by Katie Tripp, Ph.D.
In 2010, 767 manatees were documented to have died or been killed in Florida, with a significant number of deaths resulting from last winter’s prolonged cold temperatures. These numbers are an all time high, shattering the previous record of 429 set in 2009.
Last week I watched a manatee barrel roll down the spring run at Blue Spring, on the St. Johns River, as the rising late morning temperatures and shining sun made it safer for manatees to venture into the cold river to feed.
This week, at Three Sisters Spring, on Florida’s west coast, I observed manatees huddled in discretely marked sanctuaries, motionless for hours, resting and conserving energy beyond the reach of human visitors. Nearly every manatee I saw was scarred from previous boat collisions. The barrel-rolling Blue Spring manatee had a series of four propeller scars down the left side of his body, suggesting he may have been trying to roll away from the oncoming boat that struck him and left him permanently scarred. One of the manatees who swam so gracefully up the spring run at Three Sisters Spring to take advantage of the high afternoon tide to get even closer to the warm water boiling from the spring, had the appearance of a mermaid – her paddle-shaped tail had been mutilated into a forked shape, again by a boat collision.
I often think about what it was like to be a manatee in Florida 100 years ago – how much different life was for them – how much quieter it was. To say that they have had to undergo a steep learning curve to adapt to our ditching, diking, and draining of Florida, and the construction of mega-marinas, seawalls, ports, and docks that have resulted from Florida’s growth, would be the understatement of the century.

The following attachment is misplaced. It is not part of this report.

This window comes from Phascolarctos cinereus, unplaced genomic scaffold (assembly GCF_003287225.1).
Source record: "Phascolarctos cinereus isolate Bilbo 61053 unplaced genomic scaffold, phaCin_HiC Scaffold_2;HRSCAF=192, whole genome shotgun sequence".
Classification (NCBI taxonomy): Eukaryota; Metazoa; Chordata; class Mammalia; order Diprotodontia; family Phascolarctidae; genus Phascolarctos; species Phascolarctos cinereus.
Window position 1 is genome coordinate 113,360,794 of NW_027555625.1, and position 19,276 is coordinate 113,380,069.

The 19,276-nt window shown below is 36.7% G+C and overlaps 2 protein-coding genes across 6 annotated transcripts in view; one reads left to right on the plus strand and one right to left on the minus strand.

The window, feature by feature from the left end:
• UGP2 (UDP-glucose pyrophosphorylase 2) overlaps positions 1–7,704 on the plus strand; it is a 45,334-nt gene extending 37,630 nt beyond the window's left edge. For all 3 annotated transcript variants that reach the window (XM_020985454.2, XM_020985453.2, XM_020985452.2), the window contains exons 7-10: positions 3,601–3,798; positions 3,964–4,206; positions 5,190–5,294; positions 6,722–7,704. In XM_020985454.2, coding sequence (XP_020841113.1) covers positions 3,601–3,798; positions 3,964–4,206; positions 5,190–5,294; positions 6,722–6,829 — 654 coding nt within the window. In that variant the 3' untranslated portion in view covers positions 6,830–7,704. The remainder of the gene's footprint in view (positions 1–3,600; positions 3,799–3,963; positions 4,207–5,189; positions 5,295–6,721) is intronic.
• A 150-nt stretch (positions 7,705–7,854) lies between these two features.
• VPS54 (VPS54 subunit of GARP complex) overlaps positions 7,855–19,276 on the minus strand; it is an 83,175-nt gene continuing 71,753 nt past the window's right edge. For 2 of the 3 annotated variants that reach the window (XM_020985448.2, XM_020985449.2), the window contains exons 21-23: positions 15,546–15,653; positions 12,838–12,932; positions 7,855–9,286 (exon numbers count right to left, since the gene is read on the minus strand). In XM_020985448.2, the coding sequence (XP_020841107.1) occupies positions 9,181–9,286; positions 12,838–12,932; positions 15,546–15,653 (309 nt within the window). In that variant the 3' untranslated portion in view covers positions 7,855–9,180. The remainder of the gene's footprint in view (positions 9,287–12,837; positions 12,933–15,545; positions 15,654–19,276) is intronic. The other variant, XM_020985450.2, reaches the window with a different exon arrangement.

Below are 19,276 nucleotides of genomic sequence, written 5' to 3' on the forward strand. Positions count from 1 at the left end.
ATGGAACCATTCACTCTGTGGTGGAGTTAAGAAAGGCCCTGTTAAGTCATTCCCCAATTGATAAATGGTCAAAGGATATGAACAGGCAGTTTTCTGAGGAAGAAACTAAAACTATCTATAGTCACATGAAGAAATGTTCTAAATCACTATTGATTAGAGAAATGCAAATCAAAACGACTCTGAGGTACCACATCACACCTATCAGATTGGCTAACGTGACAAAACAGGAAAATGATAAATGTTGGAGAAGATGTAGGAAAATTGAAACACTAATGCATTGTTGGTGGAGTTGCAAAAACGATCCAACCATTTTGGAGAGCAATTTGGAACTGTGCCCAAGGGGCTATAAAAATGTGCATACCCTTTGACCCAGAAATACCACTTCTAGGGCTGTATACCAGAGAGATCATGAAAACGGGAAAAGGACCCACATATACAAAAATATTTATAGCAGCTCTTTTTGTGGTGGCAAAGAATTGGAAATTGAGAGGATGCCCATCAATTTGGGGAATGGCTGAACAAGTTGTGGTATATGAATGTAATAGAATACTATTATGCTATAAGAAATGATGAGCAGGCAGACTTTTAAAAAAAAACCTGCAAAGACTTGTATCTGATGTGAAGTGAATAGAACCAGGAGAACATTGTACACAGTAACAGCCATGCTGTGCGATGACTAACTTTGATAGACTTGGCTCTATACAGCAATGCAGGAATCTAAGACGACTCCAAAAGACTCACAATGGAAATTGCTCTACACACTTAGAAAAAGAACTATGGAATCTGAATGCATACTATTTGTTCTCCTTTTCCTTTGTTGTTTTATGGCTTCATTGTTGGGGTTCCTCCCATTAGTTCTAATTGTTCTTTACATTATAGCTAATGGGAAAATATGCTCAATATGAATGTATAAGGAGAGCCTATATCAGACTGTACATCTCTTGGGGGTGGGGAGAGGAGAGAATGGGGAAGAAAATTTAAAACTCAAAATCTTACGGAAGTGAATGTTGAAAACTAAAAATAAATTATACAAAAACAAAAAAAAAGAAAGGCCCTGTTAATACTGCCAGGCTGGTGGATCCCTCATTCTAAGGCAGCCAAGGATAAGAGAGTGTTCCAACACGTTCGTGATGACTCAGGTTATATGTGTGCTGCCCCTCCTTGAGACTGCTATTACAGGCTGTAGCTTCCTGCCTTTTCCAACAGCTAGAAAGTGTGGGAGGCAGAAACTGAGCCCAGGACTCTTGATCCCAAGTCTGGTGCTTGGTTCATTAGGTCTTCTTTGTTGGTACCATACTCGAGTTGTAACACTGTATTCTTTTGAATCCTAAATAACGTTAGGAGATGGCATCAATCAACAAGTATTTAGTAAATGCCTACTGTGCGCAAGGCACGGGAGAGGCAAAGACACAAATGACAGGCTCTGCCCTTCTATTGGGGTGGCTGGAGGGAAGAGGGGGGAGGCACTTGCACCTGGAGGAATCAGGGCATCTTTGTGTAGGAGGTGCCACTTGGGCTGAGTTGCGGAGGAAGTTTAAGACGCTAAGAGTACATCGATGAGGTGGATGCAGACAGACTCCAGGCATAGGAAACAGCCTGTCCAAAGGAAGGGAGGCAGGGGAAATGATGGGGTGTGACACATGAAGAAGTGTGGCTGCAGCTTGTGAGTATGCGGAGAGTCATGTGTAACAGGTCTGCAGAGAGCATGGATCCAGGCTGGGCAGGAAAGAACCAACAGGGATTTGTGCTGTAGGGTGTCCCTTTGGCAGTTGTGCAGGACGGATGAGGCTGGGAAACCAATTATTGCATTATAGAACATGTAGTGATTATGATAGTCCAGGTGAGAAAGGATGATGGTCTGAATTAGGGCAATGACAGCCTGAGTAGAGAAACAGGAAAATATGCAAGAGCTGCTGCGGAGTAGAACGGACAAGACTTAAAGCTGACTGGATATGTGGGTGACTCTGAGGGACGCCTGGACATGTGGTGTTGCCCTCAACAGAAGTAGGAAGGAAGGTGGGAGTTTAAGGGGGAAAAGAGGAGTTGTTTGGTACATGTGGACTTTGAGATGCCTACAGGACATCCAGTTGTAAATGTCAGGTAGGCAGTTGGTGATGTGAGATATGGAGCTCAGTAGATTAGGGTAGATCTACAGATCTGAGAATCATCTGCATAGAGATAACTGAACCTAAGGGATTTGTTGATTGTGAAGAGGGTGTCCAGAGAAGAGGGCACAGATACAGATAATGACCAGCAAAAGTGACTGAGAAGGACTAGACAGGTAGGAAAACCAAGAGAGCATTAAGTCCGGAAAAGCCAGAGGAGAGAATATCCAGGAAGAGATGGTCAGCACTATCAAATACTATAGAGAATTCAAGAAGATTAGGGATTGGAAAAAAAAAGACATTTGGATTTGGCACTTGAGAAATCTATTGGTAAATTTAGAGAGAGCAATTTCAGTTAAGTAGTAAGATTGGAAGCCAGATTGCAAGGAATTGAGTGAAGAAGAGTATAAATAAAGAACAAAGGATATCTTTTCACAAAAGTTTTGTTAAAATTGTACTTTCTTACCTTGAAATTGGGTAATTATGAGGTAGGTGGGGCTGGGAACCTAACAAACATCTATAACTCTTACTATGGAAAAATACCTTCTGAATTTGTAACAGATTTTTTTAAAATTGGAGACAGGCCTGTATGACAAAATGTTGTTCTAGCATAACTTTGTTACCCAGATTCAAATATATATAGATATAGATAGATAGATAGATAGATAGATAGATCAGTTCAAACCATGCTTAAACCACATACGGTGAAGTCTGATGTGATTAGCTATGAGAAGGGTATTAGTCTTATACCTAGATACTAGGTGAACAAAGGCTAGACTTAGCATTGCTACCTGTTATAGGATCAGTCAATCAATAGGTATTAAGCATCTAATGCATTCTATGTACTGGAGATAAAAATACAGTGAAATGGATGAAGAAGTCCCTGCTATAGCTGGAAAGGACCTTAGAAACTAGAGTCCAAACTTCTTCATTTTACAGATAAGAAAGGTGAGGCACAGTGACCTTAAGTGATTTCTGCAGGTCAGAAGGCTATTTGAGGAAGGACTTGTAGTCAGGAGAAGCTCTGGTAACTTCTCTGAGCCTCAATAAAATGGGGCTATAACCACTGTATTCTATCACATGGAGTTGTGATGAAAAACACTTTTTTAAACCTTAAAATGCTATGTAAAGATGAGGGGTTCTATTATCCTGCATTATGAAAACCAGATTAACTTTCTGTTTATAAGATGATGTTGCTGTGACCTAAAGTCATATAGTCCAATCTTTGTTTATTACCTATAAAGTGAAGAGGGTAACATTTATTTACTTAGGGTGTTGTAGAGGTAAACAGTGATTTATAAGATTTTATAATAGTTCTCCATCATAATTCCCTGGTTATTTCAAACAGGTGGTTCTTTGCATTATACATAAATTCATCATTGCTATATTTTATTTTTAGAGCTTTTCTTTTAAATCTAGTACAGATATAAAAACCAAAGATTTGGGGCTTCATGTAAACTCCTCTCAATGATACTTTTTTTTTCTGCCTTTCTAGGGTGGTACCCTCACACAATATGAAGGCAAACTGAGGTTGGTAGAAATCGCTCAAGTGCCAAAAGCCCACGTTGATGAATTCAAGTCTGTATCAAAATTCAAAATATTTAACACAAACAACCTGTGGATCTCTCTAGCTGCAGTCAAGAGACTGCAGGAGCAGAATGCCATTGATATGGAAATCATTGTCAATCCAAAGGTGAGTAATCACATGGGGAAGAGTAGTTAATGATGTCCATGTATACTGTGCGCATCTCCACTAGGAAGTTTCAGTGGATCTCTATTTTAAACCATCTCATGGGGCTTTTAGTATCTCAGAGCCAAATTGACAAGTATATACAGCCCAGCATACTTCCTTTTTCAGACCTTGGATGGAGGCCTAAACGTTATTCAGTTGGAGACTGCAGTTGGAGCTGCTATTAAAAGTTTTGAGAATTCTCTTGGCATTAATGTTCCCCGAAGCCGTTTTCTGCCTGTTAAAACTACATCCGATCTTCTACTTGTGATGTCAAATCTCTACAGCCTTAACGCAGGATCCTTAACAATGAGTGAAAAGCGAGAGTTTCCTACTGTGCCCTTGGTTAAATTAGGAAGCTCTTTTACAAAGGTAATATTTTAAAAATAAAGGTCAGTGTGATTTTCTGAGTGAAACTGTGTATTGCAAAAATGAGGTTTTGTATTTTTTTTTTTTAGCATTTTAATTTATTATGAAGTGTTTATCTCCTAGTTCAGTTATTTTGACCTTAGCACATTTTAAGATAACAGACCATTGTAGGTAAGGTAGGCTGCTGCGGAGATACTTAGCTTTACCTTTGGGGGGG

Save the Manatee Club (SMC) is celebrating our 30th Anniversary in 2011. For these last 30 years, this organization has been “the voice of manatees.” While groups like SMC and federal and state agencies have taken great strides to protect manatees, all I could think about as I watched the barrel-rolling manatee and his counterpart with the mermaid tail in Crystal River, was how these manatees need our voices now more than ever to protect their warm water habitat from aquifer over-pumping and nutrient pollution; to safeguard seagrass beds from propeller scarring and oil spills; to educate boaters so that fewer manatees suffer from boat collisions that leave them mutilated or dead; and to teach all of Florida’s residents and visitors that our daily actions affect this species, even if we don’t directly cross paths. As we look ahead to the next 30 years, there’s no doubt that manatees will continue to need support from strong, caring voices to ensure their survival. We’ll be here for them. Will you?
Dr. Tripp has been Save the Manatee Club’s Director of Science and Conservation since May of 2008. She received her PhD in Veterinary Medical Sciences from the University of Florida, where she conducted research on manatee physiology. For more information on the plight of the manatees or the Club’s Adopt-A-Manatee® program, go to www.savethemanatee.org.
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